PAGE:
This is an incredible few minutes, the overall sequence of Eve heading out to the cemetery and having her friend pass on to Mick the fact she’s staying out there. She stands guard like a sentinel, awaiting her encounter with the vicious murderer. Also, over top she narrates a letter to her father. And more trouble enters, as Ginger’s crew searches out information on the whereabouts of Eve. Add to that Johnny, who sits at the bar. So there’s an amazingly labyrinthine flow to the writing here which brings all these characters so close together.
Except there’s a lot of bad stuff headed Eve’s way at the cemetery. Although, she’s prepared. One man goes down with a dog trap, this alerts her and a gunfight flares up. I love that we’ve got this kick ass female protagonist and she’s constantly subverting our expectations about the typical slasher final girl we’d expect. Here, she fights hard and doesn’t lie down for anybody. And right before she’s about to be killed, Johnny arrives to kill Ginger. After an intense conversation he lets the man go; two fingers less.
And all the while Mick Taylor watches from out beyond reach, greasing about like a desert snake. Waiting for the perfect time to strike.
Off go Johnny and Eve, safe together. She tells him all about what Mick did to her family, making the distinction between a man like Ginger and a serial killing maniac like Taylor. Hiding out together Eve and Johnny briefly kiss, but nothing comes of it. Eve is really in a bad way. She ends up finally taking some pills. At the worst possible moment.
In the morning, she wakes up to find a finger outside in the dirt. Almost like a marker in the middle of a crater. The finger has a wedding band. Even more savage, Johnny’s body sits there bloody. Decapitated. The heat is truly on now.
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Amazingly, this show gets better. Too bad it’s just one mini-series, but then again if it were to go on too long perhaps it wouldn’t be as great. However, I’m still both excited (hugely) and (so) sad one episode is left, perfectly titled “Wolf Creek”, and ready to serve as the last chapter of the series. One that hopefully will either finish off Mick, or tee us up for a Wolf Creek 3. Far as I know the plan is for the latter. Even if that’s the case I’m still interested to see how the series will finish off. No doubt with a bang, and a slice, and a load of nasty blood and guts.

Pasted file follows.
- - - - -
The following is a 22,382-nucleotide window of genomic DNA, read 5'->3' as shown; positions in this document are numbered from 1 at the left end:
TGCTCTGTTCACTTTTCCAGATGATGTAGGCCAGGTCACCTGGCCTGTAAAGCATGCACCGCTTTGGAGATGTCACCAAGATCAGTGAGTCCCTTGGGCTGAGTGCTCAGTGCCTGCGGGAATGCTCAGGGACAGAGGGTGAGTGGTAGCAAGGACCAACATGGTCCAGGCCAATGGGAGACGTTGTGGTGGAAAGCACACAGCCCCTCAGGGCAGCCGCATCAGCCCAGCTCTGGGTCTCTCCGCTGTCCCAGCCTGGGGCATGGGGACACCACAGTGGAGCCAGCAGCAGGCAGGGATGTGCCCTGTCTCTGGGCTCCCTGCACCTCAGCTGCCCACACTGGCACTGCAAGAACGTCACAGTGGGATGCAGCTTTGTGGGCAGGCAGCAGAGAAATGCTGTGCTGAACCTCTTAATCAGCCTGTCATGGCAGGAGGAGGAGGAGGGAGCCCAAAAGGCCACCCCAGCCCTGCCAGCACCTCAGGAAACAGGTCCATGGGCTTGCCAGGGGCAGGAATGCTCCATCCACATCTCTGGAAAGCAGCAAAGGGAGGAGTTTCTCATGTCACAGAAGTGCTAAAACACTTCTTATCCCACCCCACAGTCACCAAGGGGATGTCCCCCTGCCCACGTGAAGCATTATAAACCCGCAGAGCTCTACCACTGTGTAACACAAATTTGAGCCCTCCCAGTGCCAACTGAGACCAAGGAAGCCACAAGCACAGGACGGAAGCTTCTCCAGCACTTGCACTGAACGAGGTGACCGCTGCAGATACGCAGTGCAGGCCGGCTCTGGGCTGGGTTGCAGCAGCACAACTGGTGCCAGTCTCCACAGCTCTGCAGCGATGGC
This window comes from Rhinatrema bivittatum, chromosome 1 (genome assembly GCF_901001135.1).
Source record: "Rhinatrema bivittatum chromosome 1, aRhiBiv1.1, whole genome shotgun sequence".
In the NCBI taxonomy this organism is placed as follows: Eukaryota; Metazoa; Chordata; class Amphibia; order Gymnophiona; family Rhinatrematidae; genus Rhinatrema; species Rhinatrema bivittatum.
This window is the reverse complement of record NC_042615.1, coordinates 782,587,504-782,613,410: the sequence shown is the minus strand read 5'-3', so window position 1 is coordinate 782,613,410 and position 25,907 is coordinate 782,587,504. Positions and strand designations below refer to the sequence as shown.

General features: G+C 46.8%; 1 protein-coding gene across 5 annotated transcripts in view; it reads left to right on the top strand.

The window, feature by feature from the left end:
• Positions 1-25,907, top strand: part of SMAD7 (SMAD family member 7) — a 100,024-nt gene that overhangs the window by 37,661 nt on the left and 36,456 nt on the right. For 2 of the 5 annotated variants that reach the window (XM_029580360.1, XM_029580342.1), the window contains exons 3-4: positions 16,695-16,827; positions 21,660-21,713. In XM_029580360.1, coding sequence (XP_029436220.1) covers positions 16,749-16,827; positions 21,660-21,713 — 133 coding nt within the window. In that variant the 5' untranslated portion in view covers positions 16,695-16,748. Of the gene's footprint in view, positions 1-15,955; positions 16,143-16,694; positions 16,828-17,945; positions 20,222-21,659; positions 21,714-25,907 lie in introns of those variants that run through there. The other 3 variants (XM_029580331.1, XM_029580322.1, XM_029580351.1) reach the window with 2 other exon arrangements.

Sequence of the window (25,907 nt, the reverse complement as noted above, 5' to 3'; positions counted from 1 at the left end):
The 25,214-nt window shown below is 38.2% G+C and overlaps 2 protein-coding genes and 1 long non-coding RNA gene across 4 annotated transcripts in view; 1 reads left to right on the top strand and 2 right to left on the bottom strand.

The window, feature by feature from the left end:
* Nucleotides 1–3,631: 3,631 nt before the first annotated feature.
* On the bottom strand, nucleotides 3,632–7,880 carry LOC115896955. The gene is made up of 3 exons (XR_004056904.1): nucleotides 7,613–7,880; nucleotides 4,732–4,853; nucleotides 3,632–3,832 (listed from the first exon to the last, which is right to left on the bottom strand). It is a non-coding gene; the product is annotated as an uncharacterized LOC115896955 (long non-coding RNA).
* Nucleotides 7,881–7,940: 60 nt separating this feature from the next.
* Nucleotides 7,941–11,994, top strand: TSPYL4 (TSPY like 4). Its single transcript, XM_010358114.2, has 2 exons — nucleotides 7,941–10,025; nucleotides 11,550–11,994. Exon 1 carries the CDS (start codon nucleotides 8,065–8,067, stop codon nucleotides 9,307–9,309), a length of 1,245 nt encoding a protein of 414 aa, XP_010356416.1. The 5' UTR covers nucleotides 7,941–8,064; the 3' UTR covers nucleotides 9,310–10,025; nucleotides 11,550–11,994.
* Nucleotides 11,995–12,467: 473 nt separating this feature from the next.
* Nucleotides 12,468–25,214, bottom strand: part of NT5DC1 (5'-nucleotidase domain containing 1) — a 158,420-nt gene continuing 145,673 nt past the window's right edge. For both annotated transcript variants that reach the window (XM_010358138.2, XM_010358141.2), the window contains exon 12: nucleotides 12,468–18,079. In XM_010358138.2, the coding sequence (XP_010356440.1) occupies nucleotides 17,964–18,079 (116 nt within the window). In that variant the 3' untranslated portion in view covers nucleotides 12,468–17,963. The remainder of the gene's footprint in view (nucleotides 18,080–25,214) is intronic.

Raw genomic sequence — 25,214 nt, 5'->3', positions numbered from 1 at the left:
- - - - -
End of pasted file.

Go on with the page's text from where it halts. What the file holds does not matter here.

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I'm a Bachelor of Arts (Hons.) graduate and a Master's student with a concentration in early modern literature and print culture. Although I've studied everything from Medieval literature onward, also spending an extensive time studying post-modern critical theory; I have a large interest in both Marshall McLuhan and Jean Baudrillard. I completed my Honours thesis on John Milton's Paradise Lost + the communal aspects of its conception, writing, and its later printing/publication. This thesis will serve as the basis for a book about Milton's authorship and his influence on pop culture (that continues to this day). My Master's program involves a Creative Thesis, which will be a full-length, semi-autobiographical novel. Author Lisa Moore is supervising the writing of this thesis. I'm already looking towards doing a dissertation for a PhD in 2019, focusing on early modern print culture in Europe and the constructions of gender identities. - I'm a film writer, author, and a freelance editor. My short stories have been printed in Canada and the U.S. I edited Newfoundland author Earl B. Pilgrim's latest novel The Adventures of Ernest Doane Volume I. Aside from that I have a short screenplay titled "New Woman" that went into post-production during early 2018. I was part of a pilot episode for "The Ship" on CBC; I told a non-fiction story of mine about my own addiction/alcoholism live for an audience with nine other storytellers. - Meanwhile, I'm writing more screenplays, working on editing a couple novels I've finished, and running this website/writing all of its content. I used to write for Film Inquiry frequently during 2016-17. I'm currently contributing to a new website launching in May 2018, Scriptophobic; my column is titled Serial Killer Celluloid. Contact me at u39cjhn@mun.ca or hit me up on Twitter (@fathergore) if you want to chat, collaborate, or have any questions for me. I'm also on Facebook at www.facebook.com/fathersonholygore. Cheers!